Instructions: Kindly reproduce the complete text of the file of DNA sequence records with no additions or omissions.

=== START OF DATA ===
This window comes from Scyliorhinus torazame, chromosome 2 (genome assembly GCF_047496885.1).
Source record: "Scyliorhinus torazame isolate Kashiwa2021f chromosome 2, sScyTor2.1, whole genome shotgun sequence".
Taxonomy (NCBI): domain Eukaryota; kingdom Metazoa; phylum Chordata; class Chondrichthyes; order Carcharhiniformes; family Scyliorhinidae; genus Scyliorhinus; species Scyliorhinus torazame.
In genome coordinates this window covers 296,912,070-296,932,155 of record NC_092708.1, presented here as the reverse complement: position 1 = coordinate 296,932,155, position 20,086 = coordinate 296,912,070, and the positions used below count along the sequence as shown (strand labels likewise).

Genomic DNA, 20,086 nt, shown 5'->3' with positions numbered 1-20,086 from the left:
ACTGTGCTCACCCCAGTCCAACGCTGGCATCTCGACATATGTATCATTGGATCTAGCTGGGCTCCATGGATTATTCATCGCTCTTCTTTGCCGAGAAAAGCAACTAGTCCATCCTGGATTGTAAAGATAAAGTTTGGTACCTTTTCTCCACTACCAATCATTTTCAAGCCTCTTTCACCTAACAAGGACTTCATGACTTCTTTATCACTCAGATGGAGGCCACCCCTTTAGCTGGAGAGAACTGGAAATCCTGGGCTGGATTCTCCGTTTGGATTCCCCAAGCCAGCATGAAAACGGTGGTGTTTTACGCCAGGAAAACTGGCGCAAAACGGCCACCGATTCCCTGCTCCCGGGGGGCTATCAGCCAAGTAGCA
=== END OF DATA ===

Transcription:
This window comes from Scyliorhinus torazame, chromosome 2 (genome assembly GCF_047496885.1).
Source record: "Scyliorhinus torazame isolate Kashiwa2021f chromosome 2, sScyTor2.1, whole genome shotgun sequence".
Taxonomy (NCBI): domain Eukaryota; kingdom Metazoa; phylum Chordata; class Chondrichthyes; order Carcharhiniformes; family Scyliorhinidae; genus Scyliorhinus; species Scyliorhinus torazame.
In genome coordinates this window covers 296,912,070-296,932,155 of record NC_092708.1, presented here as the reverse complement: position 1 = coordinate 296,932,155, position 20,086 = coordinate 296,912,070, and the positions used below count along the sequence as shown (strand labels likewise).

Genomic DNA, 20,086 nt, shown 5'->3' with positions numbered 1-20,086 from the left:
ACTGTGCTCACCCCAGTCCAACGCTGGCATCTCGACATATGTATCATTGGATCTAGCTGGGCTCCATGGATTATTCATCGCTCTTCTTTGCCGAGAAAAGCAACTAGTCCATCCTGGATTGTAAAGATAAAGTTTGGTACCTTTTCTCCACTACCAATCATTTTCAAGCCTCTTTCACCTAACAAGGACTTCATGACTTCTTTATCACTCAGATGGAGGCCACCCCTTTAGCTGGAGAGAACTGGAAATCCTGGGCTGGATTCTCCGTTTGGATTCCCCAAGCCAGCATGAAAACGGTGGTGTTTTACGCCAGGAAAACTGGCGCAAAACGGCCACCGATTCCCTGCTCCCGGGGGGCTATCAGCCAAGTAGCA